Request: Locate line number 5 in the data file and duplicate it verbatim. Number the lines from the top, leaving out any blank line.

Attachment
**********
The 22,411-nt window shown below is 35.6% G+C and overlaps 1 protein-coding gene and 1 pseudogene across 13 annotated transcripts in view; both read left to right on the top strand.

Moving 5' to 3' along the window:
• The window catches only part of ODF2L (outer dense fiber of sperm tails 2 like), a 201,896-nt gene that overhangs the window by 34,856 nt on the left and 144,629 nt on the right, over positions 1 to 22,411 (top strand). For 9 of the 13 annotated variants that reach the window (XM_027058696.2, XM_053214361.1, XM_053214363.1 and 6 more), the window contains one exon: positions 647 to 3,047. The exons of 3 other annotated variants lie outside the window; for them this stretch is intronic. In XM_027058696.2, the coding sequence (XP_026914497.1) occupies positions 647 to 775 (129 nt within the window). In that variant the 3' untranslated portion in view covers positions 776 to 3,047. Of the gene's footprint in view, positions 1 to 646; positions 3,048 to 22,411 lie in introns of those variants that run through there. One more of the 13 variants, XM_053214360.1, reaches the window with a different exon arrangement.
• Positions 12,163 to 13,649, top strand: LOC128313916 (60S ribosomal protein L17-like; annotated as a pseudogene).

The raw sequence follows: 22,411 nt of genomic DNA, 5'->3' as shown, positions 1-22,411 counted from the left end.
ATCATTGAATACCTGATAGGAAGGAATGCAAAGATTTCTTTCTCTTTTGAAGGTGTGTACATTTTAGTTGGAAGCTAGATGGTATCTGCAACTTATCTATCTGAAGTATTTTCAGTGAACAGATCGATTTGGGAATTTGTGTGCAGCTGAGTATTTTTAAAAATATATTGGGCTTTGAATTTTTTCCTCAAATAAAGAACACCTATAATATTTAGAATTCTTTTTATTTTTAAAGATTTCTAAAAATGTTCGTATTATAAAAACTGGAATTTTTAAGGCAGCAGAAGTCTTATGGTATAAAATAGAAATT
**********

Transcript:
The raw sequence follows: 22,411 nt of genomic DNA, 5'->3' as shown, positions 1-22,411 counted from the left end.